Can a Chief Minister use her influence to instigate the government to issue sanction to initiate criminal defamation proceedings against a political opponent?
This is a question the Supreme Court wants Tamil Nadu Chief Minister Jayalalithaa to personally respond within the next four weeks.
Plea by Vijayakanth
The query came in a hearing before a Bench of Justices Dipak Misra and C. Nagappan on a plea by DMDK chief Vijayakanth to stay proceedings on a criminal defamation complaint filed against him by the Dharmapuri Public Prosecutor on receiving sanction from the Jayalalithaa government.
He is accused of making disparaging remarks about the Chief Minister and the government during his speech at a public welfare meeting in October 2015 at Dharmapuri.
“The Public Prosecutor is not a postman and his office is not a post office,” Justice Misra orally observed. He was referring to submissions made by DMDK counsel G.S. Mani on the alleged non-application of mind by the prosecutor’s office.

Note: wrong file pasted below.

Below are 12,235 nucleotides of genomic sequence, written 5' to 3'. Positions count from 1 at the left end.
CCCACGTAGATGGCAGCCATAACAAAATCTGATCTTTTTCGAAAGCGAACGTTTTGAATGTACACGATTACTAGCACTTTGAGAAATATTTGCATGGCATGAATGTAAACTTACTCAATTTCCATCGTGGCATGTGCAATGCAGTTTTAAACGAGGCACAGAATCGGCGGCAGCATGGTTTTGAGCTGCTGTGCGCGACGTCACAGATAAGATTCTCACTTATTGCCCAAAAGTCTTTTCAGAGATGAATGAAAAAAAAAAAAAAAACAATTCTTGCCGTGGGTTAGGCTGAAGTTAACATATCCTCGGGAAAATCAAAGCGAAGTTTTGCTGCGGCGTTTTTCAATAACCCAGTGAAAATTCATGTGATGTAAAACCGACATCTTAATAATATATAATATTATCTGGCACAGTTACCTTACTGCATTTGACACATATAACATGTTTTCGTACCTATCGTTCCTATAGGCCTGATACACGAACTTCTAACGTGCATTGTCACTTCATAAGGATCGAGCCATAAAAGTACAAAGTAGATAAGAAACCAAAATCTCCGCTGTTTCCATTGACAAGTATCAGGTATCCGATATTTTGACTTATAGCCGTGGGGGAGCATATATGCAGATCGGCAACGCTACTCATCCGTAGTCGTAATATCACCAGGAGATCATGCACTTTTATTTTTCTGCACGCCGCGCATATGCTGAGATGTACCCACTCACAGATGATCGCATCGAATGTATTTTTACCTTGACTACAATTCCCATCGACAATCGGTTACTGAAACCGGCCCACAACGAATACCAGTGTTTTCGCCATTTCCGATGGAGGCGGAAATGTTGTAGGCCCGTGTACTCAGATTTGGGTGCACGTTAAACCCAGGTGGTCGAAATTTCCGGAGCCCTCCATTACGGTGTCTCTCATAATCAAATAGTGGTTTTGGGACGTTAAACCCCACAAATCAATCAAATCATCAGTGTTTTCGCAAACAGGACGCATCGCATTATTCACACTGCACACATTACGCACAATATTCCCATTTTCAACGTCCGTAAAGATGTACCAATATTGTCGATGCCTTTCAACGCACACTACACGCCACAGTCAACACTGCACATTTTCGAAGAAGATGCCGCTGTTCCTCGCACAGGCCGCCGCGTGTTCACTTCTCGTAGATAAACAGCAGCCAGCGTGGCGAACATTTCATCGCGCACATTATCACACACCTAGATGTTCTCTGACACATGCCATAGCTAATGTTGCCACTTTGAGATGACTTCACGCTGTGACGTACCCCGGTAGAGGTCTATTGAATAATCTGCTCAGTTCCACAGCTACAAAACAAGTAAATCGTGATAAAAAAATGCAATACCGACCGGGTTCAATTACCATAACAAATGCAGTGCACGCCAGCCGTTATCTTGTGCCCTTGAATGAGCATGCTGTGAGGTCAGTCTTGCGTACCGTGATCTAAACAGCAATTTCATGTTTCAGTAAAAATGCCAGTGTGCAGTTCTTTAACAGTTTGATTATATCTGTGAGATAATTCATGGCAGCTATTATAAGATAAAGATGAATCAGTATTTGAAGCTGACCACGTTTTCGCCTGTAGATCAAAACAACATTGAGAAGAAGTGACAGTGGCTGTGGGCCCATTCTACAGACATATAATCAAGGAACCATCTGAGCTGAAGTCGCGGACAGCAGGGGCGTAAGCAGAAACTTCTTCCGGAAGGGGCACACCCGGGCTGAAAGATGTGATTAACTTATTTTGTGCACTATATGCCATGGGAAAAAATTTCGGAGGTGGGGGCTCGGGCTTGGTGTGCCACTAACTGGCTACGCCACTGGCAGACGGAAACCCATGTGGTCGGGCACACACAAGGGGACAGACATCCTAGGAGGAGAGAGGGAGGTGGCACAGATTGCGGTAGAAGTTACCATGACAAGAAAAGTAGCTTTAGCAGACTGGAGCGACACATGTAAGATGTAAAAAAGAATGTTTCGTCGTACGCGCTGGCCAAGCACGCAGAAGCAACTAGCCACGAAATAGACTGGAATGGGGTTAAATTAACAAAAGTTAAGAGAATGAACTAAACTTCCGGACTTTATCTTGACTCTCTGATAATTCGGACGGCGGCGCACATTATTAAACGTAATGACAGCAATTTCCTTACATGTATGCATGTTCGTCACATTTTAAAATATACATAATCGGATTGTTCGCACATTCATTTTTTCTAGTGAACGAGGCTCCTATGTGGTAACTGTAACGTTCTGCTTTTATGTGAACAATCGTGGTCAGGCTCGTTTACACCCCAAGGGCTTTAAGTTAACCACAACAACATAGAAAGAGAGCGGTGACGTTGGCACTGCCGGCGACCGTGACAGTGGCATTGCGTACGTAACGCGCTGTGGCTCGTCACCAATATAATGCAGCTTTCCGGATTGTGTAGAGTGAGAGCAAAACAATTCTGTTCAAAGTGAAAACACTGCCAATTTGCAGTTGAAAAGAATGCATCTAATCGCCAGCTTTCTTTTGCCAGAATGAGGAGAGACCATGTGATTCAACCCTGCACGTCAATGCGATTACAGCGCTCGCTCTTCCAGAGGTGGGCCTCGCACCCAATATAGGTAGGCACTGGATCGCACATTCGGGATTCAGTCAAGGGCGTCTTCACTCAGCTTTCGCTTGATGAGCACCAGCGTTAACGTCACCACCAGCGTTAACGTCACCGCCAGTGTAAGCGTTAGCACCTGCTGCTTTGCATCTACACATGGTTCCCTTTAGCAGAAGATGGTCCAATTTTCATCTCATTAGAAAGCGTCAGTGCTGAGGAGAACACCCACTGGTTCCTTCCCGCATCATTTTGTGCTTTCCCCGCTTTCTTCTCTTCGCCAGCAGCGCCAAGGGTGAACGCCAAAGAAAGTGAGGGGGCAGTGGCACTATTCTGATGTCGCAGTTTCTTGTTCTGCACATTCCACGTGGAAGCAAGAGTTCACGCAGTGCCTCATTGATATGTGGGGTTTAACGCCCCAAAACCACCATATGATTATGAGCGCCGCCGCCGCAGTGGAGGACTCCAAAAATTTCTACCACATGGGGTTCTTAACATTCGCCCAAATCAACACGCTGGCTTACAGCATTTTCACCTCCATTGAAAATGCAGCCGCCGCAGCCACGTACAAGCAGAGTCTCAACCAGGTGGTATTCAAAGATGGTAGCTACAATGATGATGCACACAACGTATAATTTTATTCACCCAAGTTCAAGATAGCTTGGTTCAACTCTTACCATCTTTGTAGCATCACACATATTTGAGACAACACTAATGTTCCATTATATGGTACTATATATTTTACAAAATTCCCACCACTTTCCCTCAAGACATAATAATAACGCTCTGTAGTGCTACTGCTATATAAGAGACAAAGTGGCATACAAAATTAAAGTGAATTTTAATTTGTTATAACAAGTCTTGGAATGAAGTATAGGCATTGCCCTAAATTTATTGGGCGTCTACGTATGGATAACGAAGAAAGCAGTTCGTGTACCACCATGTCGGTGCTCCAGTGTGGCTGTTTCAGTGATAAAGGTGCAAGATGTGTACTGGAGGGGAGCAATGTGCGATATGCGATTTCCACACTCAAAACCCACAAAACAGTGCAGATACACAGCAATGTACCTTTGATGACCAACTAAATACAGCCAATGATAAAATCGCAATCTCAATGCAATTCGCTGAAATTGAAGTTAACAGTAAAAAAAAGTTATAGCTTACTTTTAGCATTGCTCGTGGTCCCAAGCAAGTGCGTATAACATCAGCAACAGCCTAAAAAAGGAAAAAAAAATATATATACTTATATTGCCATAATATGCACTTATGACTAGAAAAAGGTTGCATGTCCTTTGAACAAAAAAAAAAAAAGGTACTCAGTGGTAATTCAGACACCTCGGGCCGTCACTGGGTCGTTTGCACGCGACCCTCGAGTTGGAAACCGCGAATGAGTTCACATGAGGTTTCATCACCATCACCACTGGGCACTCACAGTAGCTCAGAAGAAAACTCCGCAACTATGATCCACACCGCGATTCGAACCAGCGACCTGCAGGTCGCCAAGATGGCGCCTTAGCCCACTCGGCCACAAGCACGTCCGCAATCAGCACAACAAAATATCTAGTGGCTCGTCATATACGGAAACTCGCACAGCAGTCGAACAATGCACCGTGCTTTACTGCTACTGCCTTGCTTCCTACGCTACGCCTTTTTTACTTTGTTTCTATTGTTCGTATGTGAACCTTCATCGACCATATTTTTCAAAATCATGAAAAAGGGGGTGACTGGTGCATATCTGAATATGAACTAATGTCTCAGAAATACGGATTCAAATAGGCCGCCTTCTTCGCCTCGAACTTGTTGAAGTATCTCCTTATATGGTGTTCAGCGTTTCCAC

Besides Ms. Jayalalithaa, the Bench issued notice to the prosecutor concerned.
A political rival in a democracy, like any other common man, has the right to criticise the government of the day, Justice Misra observed.
Incidentally, Solicitor General Ranjit Kumar, appearing for the Centre in the case, submitted that the public prosecutor’s office, which is the sanctioning authority for criminal defamation proceedings, has a “significant and sacred role” to play.
Mr. Kumar said a complaint of criminal defamation “cannot be filed in a routine manner to harass a citizen.”
In a detailed order, the Bench reproduced the submissions made by Mr. Mani that though the Supreme Court, in a recent judgment, had upheld the constitutional validity of criminal defamation under Section 499 and 500 of the Indian Penal Code, it had objected to the penal provision being used as a tool against “the concept of fair criticism, discernment and dissection of activities of the State government and disapproval of views taken in the matters of administration and policy decisions.”
“A sustained democracy is predicated fundamentally on the idea of criticism, dissent, and tolerance, for the will, desire, aspirations and sometimes the desperation of the people on many an occasion are expressed through such criticism. Mr. Mani would submit that the citizenry right to criticize cannot be atrophied by constant launching of criminal prosecution for defamation on each and every issue to silence the critics,” Justice Misra, who authored the order for the Bench, wrote.
The court extended its stay of the criminal proceedings against Mr. Vijayakanth and scheduled the case for hearing on August 28.
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